Music and the half shell at Cat's Cradle | Food Feature | Indy Week
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Music and the half shell at Cat's Cradle 

Abbey Piner, Laura Stephenson and Emily Kate-Hannapel and their oysters at Motorco.

Photo by Victoria Bouloubasis

Abbey Piner, Laura Stephenson and Emily Kate-Hannapel and their oysters at Motorco.

In Old North Durham last week, hundreds of people waited outside Motorco Music Hall for the NC Fresh Catch Winter Oyster Tour. There isn't a food much more DIY than oysters.

NC Fresh Catch is a hodgepodge of musicians with an allegiance to seafood. For four years the group has traveled throughout the state to combine a huge multi-act concert with an oyster roast.

The final stop on this season's Triangle tour is Sat., Feb. 15, at Cat's Cradle in Carrboro.

Two longtime band members from The Dye Wells, Michael Kaina and Michael O'Neal, started the tour to support some of the fishermen O'Neal grew up with on Ocracoke Island. The tour is intended to bring oysters to North Carolinians who don't live near the coast, to give exposure to local bands and, if possible, raise money for a local community organization.

Motorco's event raised enough to pay all nine bands, as well $1,000 for Rebound, a new Durham nonprofit offering at-risk teens an alternative to out-of-school suspension.

Our state's recorded oyster history began in 1709, when British colonial explorer John Lawson reported back with a gourmand's tale from North Carolina in his book, A New Voyage to Carolina:

"Oysters, great and small, are found in almost every Creek and Gut of Salt-Water, and are very good and well-relish'd. The large Oysters are excellent, pickled."

Bassist for The Dye Wells, O'Neal has an affinity for oysters that echoes Lawson's description of the pleasure they bring to the palate.

"I grew up in an area where you had salt, pepper and water," said O'Neal, who helped run the event while shucking and steaming. "That's all you needed."

Shuckers, some professional and others volunteer, worked for hours. Chris Davis was among the pros. He wore a bright blue, thick latex glove on his dominant hand, tied at the wrist with a kitchen cloth to get a steady grip on the palm-sized oysters. The towel doubled as a catchall for the grit and grime soon to splatter.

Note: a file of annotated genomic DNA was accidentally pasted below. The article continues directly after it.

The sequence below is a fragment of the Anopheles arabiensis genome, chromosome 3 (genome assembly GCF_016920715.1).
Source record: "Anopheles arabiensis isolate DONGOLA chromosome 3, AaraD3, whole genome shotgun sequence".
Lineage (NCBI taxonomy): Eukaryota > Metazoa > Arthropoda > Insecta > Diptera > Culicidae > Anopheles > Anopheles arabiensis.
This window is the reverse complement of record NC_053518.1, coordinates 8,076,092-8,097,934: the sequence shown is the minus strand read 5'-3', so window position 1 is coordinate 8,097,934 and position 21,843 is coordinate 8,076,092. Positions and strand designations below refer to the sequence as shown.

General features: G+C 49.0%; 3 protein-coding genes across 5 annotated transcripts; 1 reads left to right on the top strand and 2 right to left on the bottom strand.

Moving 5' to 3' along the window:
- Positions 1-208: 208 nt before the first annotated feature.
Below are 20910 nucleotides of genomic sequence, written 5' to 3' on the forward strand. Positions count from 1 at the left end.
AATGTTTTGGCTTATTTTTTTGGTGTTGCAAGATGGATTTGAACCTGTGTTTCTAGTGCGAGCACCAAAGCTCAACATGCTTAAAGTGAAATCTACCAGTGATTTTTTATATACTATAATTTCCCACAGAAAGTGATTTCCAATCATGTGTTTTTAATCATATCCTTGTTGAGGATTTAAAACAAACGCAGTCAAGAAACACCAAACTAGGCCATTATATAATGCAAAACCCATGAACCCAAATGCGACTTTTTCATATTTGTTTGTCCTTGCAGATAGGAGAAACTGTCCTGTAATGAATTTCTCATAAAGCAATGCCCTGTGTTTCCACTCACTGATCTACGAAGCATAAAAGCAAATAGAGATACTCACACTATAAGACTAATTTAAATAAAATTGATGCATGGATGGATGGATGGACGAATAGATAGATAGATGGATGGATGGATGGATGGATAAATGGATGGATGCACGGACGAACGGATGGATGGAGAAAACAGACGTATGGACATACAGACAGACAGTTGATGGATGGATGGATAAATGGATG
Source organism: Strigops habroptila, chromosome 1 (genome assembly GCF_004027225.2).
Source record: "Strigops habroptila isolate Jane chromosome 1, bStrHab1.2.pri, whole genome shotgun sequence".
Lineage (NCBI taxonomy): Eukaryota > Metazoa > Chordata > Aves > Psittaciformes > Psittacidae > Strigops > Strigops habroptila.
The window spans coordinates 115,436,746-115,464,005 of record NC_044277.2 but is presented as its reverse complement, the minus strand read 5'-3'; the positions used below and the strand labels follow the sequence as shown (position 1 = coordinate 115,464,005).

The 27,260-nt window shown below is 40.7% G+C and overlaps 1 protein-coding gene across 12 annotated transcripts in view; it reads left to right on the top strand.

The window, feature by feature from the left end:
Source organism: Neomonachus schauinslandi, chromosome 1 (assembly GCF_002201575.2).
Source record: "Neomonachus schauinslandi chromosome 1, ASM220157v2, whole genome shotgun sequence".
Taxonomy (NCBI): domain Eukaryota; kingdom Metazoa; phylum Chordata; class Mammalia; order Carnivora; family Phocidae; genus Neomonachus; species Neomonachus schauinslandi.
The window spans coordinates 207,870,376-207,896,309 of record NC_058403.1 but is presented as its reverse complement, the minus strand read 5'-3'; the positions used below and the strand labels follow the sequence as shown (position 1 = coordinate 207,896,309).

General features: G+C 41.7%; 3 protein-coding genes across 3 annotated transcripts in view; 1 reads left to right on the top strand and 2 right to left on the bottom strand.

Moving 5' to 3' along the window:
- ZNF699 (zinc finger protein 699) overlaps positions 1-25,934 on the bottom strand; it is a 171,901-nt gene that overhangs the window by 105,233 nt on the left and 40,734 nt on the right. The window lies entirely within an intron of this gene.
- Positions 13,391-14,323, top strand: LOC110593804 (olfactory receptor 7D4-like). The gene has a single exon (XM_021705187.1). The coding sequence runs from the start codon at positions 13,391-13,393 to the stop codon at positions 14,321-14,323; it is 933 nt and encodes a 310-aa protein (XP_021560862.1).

His free hand gripped an oyster knife, its blade angled and dull. The tip pierced into the oyster's seam, sliding it along the shell like a zipper to unveil a wiggling delicacy deluged in salty water.

"North Carolina has some of the most amazing seafood," Davis remarked as he shucked a half dozen in just a few minutes. "Most everything you get in restaurants is from the Gulf or the Northeast. But we have some of the most beautiful beaches, the cleanest waters."

He pinched out a tiny crab found hidden in the shell, half the size of his thumb, and handed it to me.

Barely a morsel, the crab's paper-thin shell snapped beneath my teeth, revealing a glimmer of the complex flavor you get in a fully grown soft shell crab: an alkaline start finished with an ambrosial, sweet mushiness. I slurped it down with the raw Wanchese oyster it came from, tiny flakes of the cracked shell mixing with the briny water and thick meat.

A total of 20 bushels of oysters from the Pamlico and Abermarle sounds were served, in addition to 900 clams, nearly 40 pounds of fish and, not to dismay a true Southern eater, 60 pounds of pasture-raised pork from Green Button Farms in nearby Bahama. The seafood from O'Neal's Sea Harvest in Wanchese, N.C. (no relation to Michael O'Neal), Triangle-based Locals Seafood, Fishmonger's Oyster Bar in Durham, and Newman's Seafood in Swan's Quarter.

The oysters were roasted, steamed, fried and stewed by local chefs, including Roberto Copa Matos of Old Havana Sandwich Shop and Mel Melton of Papa Mojo's.

It's a good year to celebrate a resurgence of the oyster harvest, one that dropped dramatically in the last century from 800,000 bushels to 35,000 bushels in 1994. Biologists have attributed the decrease to habitat loss, pollution, diseases and harvesting practices to meet the demand for oysters.

Clustered together on their reef, a bed of oysters resembles a muted Monet painting, their shells curling up like hardened strokes of paint. They stay in one place their entire lives, filtering our ocean's water. Oysters spawn on their own shells but don't replenish. The event at Motorco recycled 20 bushels back to the shores.

This article appeared in print with the headline "True oyster cult."

  • There isn't a food much more DIY than oysters.

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